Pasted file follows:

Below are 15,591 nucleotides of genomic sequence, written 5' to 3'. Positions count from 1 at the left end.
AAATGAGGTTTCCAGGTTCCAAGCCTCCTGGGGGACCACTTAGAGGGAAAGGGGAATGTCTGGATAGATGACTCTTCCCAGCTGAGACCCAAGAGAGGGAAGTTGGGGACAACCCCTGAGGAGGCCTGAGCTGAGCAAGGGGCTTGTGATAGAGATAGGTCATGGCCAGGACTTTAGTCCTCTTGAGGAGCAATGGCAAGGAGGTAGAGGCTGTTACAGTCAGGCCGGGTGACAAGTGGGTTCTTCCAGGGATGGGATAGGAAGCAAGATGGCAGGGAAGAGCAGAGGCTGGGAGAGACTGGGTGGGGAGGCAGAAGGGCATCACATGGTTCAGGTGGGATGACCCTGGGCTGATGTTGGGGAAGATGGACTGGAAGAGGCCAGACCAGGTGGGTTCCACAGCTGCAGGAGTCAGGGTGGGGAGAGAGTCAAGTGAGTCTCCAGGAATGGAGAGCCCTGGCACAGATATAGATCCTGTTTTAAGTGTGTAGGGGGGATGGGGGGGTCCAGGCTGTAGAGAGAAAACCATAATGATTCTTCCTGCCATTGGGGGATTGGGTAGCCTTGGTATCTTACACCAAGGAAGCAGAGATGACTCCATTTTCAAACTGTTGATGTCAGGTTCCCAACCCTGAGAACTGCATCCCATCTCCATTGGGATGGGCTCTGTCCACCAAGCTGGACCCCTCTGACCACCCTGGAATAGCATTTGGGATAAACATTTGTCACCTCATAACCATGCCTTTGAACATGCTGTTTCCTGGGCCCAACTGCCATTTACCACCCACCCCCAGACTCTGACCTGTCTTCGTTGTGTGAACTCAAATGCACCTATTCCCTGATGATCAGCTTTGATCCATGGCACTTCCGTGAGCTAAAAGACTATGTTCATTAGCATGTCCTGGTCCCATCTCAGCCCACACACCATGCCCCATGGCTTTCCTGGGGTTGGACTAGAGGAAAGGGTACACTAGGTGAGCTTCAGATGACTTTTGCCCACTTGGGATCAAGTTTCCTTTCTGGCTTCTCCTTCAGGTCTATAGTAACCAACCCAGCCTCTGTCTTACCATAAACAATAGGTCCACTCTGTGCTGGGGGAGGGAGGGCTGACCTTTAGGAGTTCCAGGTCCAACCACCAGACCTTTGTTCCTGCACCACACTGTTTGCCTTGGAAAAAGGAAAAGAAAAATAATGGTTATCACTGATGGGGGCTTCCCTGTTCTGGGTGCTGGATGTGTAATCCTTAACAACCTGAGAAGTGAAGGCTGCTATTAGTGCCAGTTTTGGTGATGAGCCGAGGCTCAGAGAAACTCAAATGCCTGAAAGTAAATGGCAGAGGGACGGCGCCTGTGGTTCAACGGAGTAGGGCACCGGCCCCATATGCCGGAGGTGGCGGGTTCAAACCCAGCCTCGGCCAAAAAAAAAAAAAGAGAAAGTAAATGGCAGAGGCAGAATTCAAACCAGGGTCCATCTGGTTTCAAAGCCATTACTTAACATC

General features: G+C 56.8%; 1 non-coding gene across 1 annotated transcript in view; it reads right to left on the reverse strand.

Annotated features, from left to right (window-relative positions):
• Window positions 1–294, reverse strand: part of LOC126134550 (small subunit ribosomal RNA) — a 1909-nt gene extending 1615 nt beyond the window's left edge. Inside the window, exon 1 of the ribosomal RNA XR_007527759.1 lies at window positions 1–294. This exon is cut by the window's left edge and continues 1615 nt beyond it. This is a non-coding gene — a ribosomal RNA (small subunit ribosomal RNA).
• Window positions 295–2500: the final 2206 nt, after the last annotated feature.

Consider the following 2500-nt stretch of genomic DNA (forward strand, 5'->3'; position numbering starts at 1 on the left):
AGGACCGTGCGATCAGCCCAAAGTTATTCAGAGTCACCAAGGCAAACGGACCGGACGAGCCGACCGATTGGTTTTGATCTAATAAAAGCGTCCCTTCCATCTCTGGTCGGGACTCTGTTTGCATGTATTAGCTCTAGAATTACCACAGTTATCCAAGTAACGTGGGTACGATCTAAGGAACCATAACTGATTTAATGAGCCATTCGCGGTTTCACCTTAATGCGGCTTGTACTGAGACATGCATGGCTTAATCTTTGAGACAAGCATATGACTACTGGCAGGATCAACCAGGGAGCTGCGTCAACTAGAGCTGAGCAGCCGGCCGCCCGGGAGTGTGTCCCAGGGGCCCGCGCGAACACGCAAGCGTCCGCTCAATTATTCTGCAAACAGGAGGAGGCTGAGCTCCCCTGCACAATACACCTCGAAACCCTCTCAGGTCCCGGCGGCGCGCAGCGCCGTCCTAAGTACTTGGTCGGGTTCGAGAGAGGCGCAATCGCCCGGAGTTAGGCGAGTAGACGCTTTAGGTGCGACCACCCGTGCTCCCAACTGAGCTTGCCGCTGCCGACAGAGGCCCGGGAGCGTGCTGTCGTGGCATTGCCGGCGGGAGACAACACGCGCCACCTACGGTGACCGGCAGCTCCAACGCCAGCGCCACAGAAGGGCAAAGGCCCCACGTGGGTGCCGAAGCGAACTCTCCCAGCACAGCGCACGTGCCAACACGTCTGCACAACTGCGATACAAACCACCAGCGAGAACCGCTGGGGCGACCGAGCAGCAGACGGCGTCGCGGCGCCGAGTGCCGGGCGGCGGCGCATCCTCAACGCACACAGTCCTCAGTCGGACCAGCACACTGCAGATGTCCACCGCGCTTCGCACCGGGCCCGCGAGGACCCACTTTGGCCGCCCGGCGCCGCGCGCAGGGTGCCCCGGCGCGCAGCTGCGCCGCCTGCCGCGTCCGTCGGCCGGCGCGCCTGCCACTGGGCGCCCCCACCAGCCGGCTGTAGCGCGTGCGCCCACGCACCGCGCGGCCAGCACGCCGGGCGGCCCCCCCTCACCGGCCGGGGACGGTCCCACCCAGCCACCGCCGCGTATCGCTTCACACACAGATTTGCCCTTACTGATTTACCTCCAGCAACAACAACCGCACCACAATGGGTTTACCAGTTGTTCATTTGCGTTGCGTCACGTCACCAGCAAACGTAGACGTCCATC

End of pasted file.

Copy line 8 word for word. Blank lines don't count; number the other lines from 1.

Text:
AGGACCGTGCGATCAGCCCAAAGTTATTCAGAGTCACCAAGGCAAACGGACCGGACGAGCCGACCGATTGGTTTTGATCTAATAAAAGCGTCCCTTCCATCTCTGGTCGGGACTCTGTTTGCATGTATTAGCTCTAGAATTACCACAGTTATCCAAGTAACGTGGGTACGATCTAAGGAACCATAACTGATTTAATGAGCCATTCGCGGTTTCACCTTAATGCGGCTTGTACTGAGACATGCATGGCTTAATCTTTGAGACAAGCATATGACTACTGGCAGGATCAACCAGGGAGCTGCGTCAACTAGAGCTGAGCAGCCGGCCGCCCGGGAGTGTGTCCCAGGGGCCCGCGCGAACACGCAAGCGTCCGCTCAATTATTCTGCAAACAGGAGGAGGCTGAGCTCCCCTGCACAATACACCTCGAAACCCTCTCAGGTCCCGGCGGCGCGCAGCGCCGTCCTAAGTACTTGGTCGGGTTCGAGAGAGGCGCAATCGCCCGGAGTTAGGCGAGTAGACGCTTTAGGTGCGACCACCCGTGCTCCCAACTGAGCTTGCCGCTGCCGACAGAGGCCCGGGAGCGTGCTGTCGTGGCATTGCCGGCGGGAGACAACACGCGCCACCTACGGTGACCGGCAGCTCCAACGCCAGCGCCACAGAAGGGCAAAGGCCCCACGTGGGTGCCGAAGCGAACTCTCCCAGCACAGCGCACGTGCCAACACGTCTGCACAACTGCGATACAAACCACCAGCGAGAACCGCTGGGGCGACCGAGCAGCAGACGGCGTCGCGGCGCCGAGTGCCGGGCGGCGGCGCATCCTCAACGCACACAGTCCTCAGTCGGACCAGCACACTGCAGATGTCCACCGCGCTTCGCACCGGGCCCGCGAGGACCCACTTTGGCCGCCCGGCGCCGCGCGCAGGGTGCCCCGGCGCGCAGCTGCGCCGCCTGCCGCGTCCGTCGGCCGGCGCGCCTGCCACTGGGCGCCCCCACCAGCCGGCTGTAGCGCGTGCGCCCACGCACCGCGCGGCCAGCACGCCGGGCGGCCCCCCCTCACCGGCCGGGGACGGTCCCACCCAGCCACCGCCGCGTATCGCTTCACACACAGATTTGCCCTTACTGATTTACCTCCAGCAACAACAACCGCACCACAATGGGTTTACCAGTTGTTCATTTGCGTTGCGTCACGTCACCAGCAAACGTAGACGTCCATC